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Soil Quality

Unless you're a soil scientist, all soil might look the same to you. How can scientists tell if one soil sample is better than another? Well, they can test the soils' quality. This isn't a difficult process – some of these tests you could easily do yourself in class!

Get ready to dig deep into this article!


Soil Quality: Definition

Let's begin with a definition.

Soil quality is the ability of a soil to perform functions essential to biotic species, including humans.

Basically, soil quality is a measure of how well the soil does what we want it to do. Quality soil is not only fertile, but possesses suitable physical and biological properties.

Characteristics of High-quality Soil

What characteristics are associated with high-quality soils?

Characteristic
Description
Fertility
The ability of the soil to sustain agricultural plant growth.
Depth
Adequate volume and root space of the soil.
Rich in Nutrients
Plant growth requires nutrient availability.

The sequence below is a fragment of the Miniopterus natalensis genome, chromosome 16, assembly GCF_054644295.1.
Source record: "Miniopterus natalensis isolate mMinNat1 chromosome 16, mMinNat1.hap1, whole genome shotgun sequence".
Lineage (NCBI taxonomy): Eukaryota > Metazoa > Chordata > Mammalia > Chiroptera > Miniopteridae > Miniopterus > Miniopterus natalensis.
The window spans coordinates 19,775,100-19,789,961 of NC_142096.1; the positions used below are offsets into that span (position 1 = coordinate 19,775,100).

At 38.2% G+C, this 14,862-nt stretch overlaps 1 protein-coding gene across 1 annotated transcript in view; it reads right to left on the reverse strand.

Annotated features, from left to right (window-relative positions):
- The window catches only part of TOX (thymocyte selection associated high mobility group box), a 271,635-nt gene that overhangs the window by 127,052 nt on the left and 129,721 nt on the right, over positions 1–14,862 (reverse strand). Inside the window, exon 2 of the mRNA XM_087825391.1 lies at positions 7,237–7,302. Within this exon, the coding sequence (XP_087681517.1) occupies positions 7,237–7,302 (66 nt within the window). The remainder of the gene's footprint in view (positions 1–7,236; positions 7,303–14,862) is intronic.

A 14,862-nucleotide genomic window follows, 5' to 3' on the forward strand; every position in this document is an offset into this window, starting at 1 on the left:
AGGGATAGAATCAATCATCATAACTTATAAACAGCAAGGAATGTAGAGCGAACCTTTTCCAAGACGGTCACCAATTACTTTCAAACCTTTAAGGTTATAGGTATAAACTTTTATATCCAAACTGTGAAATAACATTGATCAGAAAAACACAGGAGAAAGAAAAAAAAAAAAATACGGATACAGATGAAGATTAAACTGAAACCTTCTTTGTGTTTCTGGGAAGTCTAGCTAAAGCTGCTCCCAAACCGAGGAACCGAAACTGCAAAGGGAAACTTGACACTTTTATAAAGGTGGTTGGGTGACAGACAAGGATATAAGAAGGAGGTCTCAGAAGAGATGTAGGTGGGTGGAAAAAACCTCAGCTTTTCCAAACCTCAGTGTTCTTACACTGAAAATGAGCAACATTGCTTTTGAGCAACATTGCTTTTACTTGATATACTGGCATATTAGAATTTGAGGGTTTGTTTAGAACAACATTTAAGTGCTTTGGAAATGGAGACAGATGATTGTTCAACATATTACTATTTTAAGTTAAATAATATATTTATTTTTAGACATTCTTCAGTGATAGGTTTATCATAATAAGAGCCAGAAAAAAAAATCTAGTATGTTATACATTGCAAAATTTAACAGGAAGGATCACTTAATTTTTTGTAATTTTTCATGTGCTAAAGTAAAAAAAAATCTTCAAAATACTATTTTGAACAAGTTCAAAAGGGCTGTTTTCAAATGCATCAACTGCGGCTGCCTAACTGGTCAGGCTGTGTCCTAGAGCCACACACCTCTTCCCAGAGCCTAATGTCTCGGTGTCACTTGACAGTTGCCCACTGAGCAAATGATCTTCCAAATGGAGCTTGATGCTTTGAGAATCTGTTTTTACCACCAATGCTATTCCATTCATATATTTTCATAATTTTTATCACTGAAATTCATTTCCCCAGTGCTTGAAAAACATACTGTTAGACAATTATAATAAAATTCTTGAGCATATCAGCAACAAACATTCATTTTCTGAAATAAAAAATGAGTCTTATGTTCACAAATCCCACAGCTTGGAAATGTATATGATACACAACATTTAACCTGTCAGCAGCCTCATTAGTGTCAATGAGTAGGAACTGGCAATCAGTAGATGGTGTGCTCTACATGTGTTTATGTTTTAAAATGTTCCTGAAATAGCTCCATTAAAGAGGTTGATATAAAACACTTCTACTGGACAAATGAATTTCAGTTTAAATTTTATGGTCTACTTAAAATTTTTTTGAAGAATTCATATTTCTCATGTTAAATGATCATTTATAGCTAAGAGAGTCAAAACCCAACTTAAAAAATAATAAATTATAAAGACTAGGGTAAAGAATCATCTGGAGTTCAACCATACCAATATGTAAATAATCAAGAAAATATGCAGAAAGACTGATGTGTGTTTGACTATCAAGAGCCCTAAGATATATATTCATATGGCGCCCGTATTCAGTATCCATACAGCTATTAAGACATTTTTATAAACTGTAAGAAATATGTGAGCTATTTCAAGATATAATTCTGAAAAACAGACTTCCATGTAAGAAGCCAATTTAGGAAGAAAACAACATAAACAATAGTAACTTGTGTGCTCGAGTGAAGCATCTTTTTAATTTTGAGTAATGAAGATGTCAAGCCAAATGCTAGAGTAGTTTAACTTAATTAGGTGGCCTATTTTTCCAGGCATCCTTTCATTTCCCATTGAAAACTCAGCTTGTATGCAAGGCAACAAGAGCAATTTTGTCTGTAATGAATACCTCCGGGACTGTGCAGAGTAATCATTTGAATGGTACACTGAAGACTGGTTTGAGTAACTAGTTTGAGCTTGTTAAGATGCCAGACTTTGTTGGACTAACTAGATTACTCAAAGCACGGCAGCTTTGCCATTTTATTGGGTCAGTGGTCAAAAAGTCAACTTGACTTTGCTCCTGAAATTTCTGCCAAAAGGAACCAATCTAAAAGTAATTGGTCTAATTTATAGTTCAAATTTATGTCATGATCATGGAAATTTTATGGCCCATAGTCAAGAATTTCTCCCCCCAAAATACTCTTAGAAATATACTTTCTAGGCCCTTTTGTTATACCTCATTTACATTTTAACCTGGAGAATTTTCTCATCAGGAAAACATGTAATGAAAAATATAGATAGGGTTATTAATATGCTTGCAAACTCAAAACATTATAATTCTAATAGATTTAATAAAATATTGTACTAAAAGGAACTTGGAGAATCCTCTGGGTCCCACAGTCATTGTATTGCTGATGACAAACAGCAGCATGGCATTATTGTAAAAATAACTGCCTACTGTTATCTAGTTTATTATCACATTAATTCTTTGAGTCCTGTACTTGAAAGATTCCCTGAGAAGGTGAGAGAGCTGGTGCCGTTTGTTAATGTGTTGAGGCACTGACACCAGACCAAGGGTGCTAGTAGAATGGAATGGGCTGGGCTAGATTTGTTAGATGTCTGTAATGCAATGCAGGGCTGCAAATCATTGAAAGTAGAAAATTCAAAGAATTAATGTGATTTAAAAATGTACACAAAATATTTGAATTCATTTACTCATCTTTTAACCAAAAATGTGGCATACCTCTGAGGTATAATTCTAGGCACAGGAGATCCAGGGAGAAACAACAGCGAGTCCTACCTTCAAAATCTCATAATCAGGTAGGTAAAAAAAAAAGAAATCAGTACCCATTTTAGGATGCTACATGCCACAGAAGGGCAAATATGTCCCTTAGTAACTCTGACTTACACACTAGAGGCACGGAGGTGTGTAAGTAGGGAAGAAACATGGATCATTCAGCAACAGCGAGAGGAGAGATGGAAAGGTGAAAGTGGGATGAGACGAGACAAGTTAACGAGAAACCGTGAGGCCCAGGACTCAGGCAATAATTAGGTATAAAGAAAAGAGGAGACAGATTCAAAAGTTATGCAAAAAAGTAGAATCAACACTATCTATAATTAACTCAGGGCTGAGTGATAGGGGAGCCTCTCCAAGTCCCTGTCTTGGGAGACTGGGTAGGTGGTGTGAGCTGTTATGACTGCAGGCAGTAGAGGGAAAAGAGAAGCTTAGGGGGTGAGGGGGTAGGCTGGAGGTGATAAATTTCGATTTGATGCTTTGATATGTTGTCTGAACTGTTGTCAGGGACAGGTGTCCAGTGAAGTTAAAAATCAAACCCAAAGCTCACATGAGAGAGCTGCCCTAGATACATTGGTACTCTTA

Effective Drainage
The ability of the soil to allow water to pass through it.
Biodiversity
The diversity of soil organisms.
Resilience
The ability of the soil to recover rapidly from disturbance.

Human Impact on Soil Quality

Unfortunately, human activities have negatively impacted soil quality.

The primary cause is population increase, as this increases the demand for agriculture and land development.

We'll look at agriculture and soil quality a little later, so keep reading.

The impacts on soil quality can be categorised into erosion, compaction, and salinisation.

Soil Erosion

Soil erosion is the wearing away of the upper layer of soil.

There are some natural causes of soil erosion, such as rain splash, wind blow, and surface runoff. However, human activities, especially agricultural, have enhanced the rate of soil erosion.

Consequences of soil erosion include:

  • Reduced productivity

  • Flooding

  • Sedimentation

  • Desertification

  • Landslides

  • Atmospheric pollution

Soil Compaction

Soil compaction occurs when the upper layer of soil becomes squashed into an impermeable layer.

A common source of soil compaction is heavy agricultural machinery.

Consequences of soil impaction include:

  • Poor root growth, leading to limited uptake of water and nutrients

  • Decreased water uptake

  • Decline in structural stability

Soil Salinisation

Soil salinisation occurs when soluble salts are retained in the soil.

Anthropogenic causes include overuse of fertilisers, sea level rise, and irrigation with salty water.